A ten-minute podcast of me telling stories from Dining with al-Qaeda to my International Crisis Group colleague Kim Abbott is available here, and a second 15-minute podcast of me talking about the problems faced by reporters in the Middle East is here.  For an original, five-minute video guerrilla-style interview about the book by social media guru Thomas Crampton, click here.

A full chronological listing of reviews and comments can be seen here. The musings section are offbeat pieces on themes from Dining with al-Qaeda that I’ve written for the blog – about films like ‘The Hurt Locker’, about Turkish restaurants, about flagellation, about anything really. The Mr. Q’s News is when I see the same problems I describe in the book resurface in today’s news coverage of the Middle East.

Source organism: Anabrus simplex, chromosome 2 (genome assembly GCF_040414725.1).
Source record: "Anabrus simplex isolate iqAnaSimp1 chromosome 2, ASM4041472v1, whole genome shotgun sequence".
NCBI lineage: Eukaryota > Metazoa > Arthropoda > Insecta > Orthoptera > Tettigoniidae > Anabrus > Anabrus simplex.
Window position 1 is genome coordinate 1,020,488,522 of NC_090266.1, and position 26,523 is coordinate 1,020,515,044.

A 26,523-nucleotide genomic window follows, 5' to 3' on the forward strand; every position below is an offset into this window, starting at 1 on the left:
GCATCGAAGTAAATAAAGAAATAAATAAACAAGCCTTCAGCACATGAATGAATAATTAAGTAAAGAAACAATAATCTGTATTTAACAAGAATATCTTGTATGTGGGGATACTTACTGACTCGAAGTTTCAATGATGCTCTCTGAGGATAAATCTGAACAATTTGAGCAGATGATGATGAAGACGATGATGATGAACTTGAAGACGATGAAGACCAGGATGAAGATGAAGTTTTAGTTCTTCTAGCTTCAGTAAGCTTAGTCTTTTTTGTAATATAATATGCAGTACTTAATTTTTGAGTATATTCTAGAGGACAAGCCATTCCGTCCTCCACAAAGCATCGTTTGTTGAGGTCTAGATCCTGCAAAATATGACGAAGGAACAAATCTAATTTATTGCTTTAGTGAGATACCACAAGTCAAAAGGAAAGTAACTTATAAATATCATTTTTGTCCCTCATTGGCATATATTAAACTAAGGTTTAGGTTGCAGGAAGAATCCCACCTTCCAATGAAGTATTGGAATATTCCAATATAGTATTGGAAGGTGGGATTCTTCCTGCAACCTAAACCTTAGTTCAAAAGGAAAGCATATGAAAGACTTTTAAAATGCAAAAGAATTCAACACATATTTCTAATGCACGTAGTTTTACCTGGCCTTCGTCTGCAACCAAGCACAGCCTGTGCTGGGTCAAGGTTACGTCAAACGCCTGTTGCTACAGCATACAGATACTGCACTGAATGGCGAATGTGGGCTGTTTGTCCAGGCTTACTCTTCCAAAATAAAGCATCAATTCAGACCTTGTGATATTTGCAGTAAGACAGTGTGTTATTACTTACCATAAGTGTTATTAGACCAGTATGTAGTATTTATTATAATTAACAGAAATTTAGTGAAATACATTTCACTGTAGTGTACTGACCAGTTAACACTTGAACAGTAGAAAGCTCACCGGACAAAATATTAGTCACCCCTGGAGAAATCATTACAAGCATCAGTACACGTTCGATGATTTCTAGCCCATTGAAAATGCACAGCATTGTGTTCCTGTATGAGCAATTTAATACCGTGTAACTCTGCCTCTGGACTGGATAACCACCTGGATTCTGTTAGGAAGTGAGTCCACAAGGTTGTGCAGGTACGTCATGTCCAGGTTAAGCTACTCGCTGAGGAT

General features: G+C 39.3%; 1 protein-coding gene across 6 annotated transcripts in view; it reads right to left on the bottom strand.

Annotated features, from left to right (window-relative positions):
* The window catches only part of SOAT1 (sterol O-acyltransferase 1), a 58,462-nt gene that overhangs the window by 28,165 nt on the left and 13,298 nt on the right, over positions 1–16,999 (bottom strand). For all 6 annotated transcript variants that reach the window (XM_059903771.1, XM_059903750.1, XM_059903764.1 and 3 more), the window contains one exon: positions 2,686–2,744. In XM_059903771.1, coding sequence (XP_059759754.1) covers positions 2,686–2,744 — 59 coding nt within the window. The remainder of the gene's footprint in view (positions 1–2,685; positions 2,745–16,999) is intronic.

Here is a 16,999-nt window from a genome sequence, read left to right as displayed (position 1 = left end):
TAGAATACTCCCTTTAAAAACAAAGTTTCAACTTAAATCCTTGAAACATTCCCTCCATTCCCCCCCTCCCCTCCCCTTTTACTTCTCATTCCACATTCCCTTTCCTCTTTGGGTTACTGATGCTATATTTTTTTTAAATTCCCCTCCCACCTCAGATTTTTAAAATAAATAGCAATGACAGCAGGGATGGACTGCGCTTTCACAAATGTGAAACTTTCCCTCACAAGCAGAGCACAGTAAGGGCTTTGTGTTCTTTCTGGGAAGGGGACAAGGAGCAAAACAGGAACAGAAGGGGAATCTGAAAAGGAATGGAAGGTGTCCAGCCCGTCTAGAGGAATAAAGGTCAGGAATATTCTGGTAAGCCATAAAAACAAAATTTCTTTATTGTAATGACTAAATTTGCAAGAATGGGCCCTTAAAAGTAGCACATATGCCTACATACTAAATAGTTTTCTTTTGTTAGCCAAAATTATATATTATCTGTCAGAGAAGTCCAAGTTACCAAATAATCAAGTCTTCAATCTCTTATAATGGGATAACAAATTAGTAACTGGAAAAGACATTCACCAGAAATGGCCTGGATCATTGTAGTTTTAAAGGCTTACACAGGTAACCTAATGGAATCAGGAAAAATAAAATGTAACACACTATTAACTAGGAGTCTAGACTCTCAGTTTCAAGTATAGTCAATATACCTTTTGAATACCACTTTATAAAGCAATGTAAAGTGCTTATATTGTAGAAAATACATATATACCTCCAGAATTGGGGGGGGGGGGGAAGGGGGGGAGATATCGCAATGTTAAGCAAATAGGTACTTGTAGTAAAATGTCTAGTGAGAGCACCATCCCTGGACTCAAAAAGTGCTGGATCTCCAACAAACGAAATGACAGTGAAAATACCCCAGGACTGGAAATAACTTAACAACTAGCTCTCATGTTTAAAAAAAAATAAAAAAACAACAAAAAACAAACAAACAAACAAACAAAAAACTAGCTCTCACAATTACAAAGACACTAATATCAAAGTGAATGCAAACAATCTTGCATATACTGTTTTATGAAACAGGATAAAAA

The book launch tour in the U.S. from 28th March to 4th April 2010 felt non-stop. In New York, I did talks on the book at Strand Book Store with Prof. Rashid Khalidi (Edward Said Professor of Modern Arab Studies at Columbia University) , at Columbia University’s School of International and Public Affairs, at the NY School of Visual Arts, for the 20:20 Network. I talked about the book with Brett Winterble at Covert Radio (here) and on NPR’s popular Leonard Lopate show (here). In Washington DC, a large crowd turned out at Politics & Prose bookshop (the talk was filmed by C-Span). I also discussed the show with Susan Glasser at Foreign Policy/New America Foundation (webcast on their new Middle East Channel here), and gave a book presentation at the Middle East Institute. I was also able to talk about the themes of the book with VOA’s Mohammed Elshinnawi, as well as on MSNBC’s Joe Scarborough Show, Kojo Nnamdi’s WAMU lunchtime talkshow, ABC-7’s Federal News with Philip Stewart, and Wolf Blitzer’s ‘Situation Room’ on CNN.